New Legislation to Expand Environmental Resources

Bahamas National TrustPlanning natural resources expansion begins with the new, transformative, and progressive environmental legislation achieved during the 2010/2011 fiscal year.  The Government identified that it could only execute the policies of the Act by strengthening the administration of the Department of Physical Planning.

“The new Planning and Subdivisions Act is designed to protect the public’s interest as all potential developments will be required to undergo public scrutiny to ensure that developments to minimise negative impacts, maintain the potential capacity of the land by mandating guidelines to mitigate against destruction of the biodiversity of our island communities,” said Earl Deveaux, Minister of the Environment during the Budget Communication in the House of Assembly.

The Forestry Act was passed to legally protect the Bahamian Heritage and its future sustainable growth and development by reducing the intensity of land use in Agro-Forestry, conservation Forestry, Forest Reserve, Protected Forest, Wetlands, and management of terrestrial invasive plant species.

The two Acts are designed to work in tandem with the amendments to the Bahamas National Trust Act, which also marks the first revision of the organisation’s governing law in 51 years.  The Forestry Unit will facilitate and implement its research headquarters at Adelaide Road for Bahamian and visiting scientists, students, and stakeholders.

The Bahamas National Geographic Information Systems (BGNIS) Centre, located behind the Lands and Surveys Building on East Bay Street, is funded to serve as the Government’s technical topography repository for geospatial data. They store satellite imagery maps and computerised models of the natural and artificial organisation of physical structure throughout The Bahamas. (BIS Photo / Gena Gibbs). “The Government of The Bahamas will cooperate with the BNT to implement the new Forestry Act.  The amended Act empowers the BNT ‘to advise both the government and the private sector generally on development issues and policies; and conservation, environmental, biodiversity, natural and cultural heritage and resource management issues’,” said Dr. Deveaux.

“The Government enacted legislation to create the Forestry Unit to manage, conserve, control and develop forests, while promoting and regulating forest industries.  A Memorandum of Understanding between the Government (through the Forestry Unit) and the Bahamas National Trust has been approved for the BNT to administer $100,000 for BNT wardens to serve as Forest Officers.”

The Forestry Unit has partnered with Lindor Industries to expand the value of Bahamian products, which would strengthen our economy by stimulating a revenue stream of royalty fees, permits, leases and license fees for using forest produce and non-timber forest produce.  They plan to create sustainable opportunities for forest restoration by incorporating several services of smaller complementary industries.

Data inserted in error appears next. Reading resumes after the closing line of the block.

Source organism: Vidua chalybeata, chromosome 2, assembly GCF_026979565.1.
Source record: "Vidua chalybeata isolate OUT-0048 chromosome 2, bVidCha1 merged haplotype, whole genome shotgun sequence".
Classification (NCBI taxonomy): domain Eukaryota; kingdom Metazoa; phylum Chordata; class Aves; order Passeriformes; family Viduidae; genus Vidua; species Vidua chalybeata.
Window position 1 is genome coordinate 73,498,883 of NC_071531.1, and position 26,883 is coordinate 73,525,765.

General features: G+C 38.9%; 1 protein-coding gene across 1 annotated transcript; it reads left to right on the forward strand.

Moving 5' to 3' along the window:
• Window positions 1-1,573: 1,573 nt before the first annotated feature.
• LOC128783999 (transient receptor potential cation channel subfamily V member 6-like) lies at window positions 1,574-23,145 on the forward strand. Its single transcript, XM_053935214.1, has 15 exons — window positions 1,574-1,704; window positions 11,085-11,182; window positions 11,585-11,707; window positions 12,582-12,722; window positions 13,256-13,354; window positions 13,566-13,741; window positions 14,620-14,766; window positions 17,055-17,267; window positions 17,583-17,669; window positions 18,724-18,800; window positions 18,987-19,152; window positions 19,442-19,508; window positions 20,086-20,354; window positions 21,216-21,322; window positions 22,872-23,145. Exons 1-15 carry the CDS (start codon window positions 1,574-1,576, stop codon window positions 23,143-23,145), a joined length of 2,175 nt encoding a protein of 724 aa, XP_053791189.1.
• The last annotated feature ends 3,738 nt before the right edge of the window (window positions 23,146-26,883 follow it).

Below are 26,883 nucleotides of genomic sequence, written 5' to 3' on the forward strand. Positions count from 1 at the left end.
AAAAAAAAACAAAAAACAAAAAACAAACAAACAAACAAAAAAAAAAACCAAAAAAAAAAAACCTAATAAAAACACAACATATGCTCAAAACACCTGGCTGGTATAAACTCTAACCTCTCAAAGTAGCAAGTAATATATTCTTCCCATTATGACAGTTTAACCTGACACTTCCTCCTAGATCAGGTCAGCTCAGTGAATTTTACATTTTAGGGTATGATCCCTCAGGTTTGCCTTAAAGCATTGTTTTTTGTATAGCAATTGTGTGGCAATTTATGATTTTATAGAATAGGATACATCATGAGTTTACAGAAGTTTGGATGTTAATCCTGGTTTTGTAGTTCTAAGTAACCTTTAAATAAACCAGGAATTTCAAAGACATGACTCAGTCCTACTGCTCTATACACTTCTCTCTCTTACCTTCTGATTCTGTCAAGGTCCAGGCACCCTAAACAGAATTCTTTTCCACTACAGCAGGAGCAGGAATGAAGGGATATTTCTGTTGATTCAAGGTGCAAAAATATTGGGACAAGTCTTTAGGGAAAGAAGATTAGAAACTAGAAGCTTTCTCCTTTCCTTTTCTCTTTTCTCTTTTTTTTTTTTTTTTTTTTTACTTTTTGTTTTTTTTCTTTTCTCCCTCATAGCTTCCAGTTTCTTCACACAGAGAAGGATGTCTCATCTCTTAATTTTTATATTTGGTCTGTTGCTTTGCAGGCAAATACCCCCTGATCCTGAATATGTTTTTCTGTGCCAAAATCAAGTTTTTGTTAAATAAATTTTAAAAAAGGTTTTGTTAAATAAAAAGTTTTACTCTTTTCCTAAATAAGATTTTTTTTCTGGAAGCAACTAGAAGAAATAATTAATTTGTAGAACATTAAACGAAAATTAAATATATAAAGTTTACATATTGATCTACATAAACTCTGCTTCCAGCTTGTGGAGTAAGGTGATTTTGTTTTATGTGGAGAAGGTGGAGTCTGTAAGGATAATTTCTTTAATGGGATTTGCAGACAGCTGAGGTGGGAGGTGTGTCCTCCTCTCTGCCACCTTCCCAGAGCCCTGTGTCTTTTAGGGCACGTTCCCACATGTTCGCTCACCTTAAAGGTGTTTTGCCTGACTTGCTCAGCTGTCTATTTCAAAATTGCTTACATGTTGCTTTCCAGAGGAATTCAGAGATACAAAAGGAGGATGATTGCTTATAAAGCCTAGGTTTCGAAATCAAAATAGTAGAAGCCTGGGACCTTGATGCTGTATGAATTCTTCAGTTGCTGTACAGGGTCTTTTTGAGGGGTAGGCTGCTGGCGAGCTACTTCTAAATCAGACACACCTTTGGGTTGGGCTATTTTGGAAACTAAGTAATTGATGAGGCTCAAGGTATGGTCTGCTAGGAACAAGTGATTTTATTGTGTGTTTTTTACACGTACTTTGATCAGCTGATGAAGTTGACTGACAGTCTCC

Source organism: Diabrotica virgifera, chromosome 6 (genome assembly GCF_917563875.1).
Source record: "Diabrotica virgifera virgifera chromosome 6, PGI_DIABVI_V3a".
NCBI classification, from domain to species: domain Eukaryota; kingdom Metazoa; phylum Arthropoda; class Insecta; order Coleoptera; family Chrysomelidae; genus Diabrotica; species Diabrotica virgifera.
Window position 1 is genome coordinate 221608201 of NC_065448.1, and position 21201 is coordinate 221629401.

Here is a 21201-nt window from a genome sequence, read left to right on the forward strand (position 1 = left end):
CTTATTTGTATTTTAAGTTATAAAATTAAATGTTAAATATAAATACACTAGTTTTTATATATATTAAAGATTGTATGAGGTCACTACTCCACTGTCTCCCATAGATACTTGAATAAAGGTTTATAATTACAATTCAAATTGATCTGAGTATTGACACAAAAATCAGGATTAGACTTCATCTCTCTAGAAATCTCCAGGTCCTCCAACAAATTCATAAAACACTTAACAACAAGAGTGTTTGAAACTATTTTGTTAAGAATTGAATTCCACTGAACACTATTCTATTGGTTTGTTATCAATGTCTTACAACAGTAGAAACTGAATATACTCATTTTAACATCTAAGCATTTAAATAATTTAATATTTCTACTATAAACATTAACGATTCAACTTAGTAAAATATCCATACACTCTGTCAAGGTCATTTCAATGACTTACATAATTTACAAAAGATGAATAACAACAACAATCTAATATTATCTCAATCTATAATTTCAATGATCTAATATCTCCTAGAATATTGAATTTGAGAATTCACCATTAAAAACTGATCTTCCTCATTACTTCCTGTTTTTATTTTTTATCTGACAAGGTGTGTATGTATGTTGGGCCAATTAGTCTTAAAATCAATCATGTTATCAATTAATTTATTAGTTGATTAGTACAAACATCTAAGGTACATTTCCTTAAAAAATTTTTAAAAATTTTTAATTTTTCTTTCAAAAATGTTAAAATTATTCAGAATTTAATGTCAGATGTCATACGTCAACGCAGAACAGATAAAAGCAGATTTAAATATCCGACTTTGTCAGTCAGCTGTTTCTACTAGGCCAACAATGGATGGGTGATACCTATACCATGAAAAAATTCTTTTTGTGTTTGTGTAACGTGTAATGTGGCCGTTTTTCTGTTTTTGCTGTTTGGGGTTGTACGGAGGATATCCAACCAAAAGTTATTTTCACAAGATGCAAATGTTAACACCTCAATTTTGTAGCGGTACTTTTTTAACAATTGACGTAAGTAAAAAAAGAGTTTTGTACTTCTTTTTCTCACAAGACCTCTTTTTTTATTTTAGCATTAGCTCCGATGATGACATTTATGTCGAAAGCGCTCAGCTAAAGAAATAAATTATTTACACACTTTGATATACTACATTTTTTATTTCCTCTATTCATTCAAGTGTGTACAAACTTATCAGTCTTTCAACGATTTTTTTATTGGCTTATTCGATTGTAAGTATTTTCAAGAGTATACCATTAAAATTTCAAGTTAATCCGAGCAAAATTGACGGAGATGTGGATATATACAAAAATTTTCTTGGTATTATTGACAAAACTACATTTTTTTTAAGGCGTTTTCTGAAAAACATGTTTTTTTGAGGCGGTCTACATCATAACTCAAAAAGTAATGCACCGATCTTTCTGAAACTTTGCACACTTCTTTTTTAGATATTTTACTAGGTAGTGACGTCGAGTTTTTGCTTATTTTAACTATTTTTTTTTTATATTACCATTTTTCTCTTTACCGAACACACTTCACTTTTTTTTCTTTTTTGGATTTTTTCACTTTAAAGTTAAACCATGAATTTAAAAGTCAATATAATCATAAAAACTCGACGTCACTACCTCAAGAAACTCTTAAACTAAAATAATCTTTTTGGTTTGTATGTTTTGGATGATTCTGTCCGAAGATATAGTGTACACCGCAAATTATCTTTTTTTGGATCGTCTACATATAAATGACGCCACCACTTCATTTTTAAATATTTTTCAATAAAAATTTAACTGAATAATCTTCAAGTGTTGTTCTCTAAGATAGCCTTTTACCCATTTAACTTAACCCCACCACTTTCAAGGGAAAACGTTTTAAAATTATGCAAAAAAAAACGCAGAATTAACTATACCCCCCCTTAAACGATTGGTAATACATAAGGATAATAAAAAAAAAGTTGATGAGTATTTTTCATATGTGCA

“The Forestry Unit is presently reviewing applications to harvest timber from several Bahamian forests.  In keeping with its strategy, the Forestry Unit signed an agreement with Lindor Industries to create valuable floorboards and ceiling boards from Bahamian pine,” said Dr. Deveaux.

“Our pine trees are among the fastest growing in the world.  They are also uniquely hard and beautiful.  However, only the larger trees are required.  So, rather than high-grading the forests to get only the valuable trees, and continue with the problem of poor management and inferior specimens; we have formulated a partnership to extract all the undesirable specimens, using them to make charcoal, mulch, and posts, while leaving selected specimens for regrowth and accommodating Lindor’s demand for the larger trees.”

The Port Department administers the registry of over 60,000 vessels, mailboats, pleasure crafts, commercial boats, and ferry and freight boats, jet skis, and foreign boats charters, for docks and marinas, and cargo facilities. The port will upgrade the CCTV security monitoring systems at Prince George Wharf Harbour facilities, upgrade bollards and concrete coping beams, paint structures, erect Potter’s Cay Dock signage, protect water meter devices, remove derelict vehicles from harbours, and debris on seabeds of cruise piers. (BIS Photo / Gena Gibbs)The BEST Commission has audited and monitored the various environmental activities and EMP adherence to national and international standards of ongoing projects such as Ginn Sur Mer, Lynden Pindling International Airport, The Nassau Harbour Port Improvement Project, Bahamas Waste Biodiesel Facility, Baha Mar, and Bell Island.

During 2011/2012, the Commission will have oversight of projects such as the new port, bypass road, and causeway bridge between Great Abaco and Little Abaco, the Glass Window Causeway in Eleuthera, the new port and bypass road in Exuma, as well as the Baha Mar project and the New Providence Infrastructural Rehabilitation Project.

The BEST Commission is also responsible for the National Energy Policy and its Committee.  They are working closely with the Inter-American Development Bank (IBD) on the aggressive compact fluorescent light bulb (CFL) distribution campaign to encourage Bahamians to save energy by changing their behaviour.

The Environment Ministry is collaborating on legislation to provide incentives to stimulate the use of renewable energy.